Rieping T, Furtado GE, Letieri RV, Chupel MU, Colado JC, Hogervorst E, Filaire E, Teixeira AMMB, Ferreira JP.
Received 27 Oct 2017, Accepted 27 Nov 2018, Published online: 05 Feb 2019
The aim of this study was to test the effects of chair-based exercise programs on salivary stress hormones, physical fitness, and functional autonomy of institutionalized older women.
In total, 47 participants (80 ± 8.04 years old) were recruited and allocated into three groups: chair-based aerobic exercises (CAE, n = 19), chair-based elastic-band strength exercises (CSE, n = 15), and a control group (CG, n = 13). A 14-week exercise intervention was done for the CAE and CSE groups, two times per week, in no consecutive days. Members of the CG did not participate in any type of exercise but kept their regular lifestyle. Fear of falling, autonomy, physical fitness, salivary cortisol, and alpha-amylase levels were assessed before and after the intervention.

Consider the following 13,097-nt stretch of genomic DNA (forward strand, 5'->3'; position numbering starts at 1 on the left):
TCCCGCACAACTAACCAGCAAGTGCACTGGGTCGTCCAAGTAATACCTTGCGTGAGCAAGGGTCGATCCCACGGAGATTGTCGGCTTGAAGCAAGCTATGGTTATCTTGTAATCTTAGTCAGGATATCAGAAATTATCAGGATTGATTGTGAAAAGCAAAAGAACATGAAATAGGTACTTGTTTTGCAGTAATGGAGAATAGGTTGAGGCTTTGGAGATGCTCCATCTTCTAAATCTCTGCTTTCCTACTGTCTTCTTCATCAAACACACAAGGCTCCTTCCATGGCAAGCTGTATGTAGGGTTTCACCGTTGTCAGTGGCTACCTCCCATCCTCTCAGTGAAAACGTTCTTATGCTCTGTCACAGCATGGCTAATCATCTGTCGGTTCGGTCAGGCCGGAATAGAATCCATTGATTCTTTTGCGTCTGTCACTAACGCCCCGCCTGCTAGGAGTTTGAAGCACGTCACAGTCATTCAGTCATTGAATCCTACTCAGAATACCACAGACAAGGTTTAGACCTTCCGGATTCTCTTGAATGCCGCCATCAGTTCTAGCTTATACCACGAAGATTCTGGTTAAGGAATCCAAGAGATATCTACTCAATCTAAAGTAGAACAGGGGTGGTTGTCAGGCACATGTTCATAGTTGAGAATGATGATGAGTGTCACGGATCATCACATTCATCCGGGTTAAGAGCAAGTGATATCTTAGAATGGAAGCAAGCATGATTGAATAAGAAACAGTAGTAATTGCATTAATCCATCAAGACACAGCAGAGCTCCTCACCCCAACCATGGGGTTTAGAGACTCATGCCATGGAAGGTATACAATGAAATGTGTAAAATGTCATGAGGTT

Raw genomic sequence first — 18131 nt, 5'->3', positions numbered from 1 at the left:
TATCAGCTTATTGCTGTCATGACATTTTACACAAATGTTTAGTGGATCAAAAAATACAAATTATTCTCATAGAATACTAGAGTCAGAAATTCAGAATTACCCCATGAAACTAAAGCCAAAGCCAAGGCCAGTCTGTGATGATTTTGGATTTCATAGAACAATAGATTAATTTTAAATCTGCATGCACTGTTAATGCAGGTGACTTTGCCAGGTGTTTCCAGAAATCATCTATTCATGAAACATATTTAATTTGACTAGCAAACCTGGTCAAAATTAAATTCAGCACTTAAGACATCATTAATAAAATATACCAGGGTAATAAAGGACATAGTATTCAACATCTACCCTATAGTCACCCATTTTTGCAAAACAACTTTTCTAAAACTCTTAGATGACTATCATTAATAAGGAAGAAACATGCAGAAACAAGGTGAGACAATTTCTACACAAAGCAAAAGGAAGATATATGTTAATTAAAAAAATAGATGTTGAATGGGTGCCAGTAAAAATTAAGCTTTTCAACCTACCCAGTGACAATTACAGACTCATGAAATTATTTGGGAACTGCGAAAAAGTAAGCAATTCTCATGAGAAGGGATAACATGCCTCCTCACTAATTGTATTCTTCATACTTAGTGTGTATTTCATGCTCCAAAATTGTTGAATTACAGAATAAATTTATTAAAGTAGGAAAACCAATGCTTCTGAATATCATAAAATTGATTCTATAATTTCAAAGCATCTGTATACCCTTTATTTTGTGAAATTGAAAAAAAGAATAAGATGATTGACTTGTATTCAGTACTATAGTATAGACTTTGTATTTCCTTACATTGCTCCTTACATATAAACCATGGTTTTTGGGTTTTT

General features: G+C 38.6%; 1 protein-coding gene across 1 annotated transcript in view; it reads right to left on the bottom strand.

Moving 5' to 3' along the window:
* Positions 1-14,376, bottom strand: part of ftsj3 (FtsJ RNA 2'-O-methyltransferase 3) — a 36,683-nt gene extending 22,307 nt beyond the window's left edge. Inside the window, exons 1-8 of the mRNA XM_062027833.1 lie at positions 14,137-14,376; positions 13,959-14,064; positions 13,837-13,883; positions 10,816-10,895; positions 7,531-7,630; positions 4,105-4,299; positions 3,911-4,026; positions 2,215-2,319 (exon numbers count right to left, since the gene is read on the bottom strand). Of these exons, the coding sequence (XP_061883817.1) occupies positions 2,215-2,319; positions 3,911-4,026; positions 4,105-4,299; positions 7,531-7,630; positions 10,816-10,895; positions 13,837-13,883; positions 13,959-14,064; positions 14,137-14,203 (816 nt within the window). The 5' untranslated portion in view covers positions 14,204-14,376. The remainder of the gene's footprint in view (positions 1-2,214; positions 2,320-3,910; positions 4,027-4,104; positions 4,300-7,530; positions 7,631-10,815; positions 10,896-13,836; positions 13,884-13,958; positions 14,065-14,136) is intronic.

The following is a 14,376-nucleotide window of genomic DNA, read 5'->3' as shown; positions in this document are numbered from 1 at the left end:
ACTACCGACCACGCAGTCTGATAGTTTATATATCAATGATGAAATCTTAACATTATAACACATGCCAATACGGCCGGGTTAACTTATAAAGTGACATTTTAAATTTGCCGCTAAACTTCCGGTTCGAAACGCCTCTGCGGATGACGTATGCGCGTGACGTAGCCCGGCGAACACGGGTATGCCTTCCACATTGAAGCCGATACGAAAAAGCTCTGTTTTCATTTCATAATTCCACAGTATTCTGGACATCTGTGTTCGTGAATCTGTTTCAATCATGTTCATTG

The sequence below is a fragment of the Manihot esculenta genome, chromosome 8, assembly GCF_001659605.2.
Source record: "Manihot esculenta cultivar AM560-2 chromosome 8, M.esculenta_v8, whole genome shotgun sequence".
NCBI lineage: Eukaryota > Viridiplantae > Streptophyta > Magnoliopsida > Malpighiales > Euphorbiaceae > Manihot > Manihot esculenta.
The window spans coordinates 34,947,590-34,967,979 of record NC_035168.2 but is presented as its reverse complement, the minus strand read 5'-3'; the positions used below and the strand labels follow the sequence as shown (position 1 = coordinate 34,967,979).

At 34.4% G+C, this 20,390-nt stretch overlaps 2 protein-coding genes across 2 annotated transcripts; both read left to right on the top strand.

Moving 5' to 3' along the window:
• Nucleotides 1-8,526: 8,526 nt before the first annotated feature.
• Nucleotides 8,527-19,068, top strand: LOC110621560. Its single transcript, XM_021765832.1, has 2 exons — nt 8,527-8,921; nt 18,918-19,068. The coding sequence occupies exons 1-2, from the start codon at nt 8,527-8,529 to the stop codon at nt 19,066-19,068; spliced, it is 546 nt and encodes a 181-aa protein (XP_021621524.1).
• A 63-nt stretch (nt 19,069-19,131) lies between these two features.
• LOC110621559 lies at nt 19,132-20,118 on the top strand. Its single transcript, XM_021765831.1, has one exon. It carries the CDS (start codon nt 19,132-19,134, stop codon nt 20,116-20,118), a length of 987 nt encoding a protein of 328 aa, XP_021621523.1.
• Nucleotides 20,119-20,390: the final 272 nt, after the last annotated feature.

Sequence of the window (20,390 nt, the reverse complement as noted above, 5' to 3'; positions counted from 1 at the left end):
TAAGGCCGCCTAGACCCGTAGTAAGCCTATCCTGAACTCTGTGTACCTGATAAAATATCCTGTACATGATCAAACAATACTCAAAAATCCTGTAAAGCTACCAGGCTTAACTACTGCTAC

The CAE group improved upper and lower body strength, agility-dynamic balance, and autonomy, with fear of falling decreasing significantly (p < .05, moderate effect size). Both exercise groups showed a trend toward an increase in salivary alpha-amylase levels (CAE = 43%, d = .31, and CSE = 44%, d = .41).
Both exercise programs were able to improve functional autonomy, even in elders older than 80 years of age. It might be interesting to investigate the effectiveness of combining both aerobic and strength exercises in a unique protocol. The modulation effect of exercise in the hormonal responses needs to be further explored.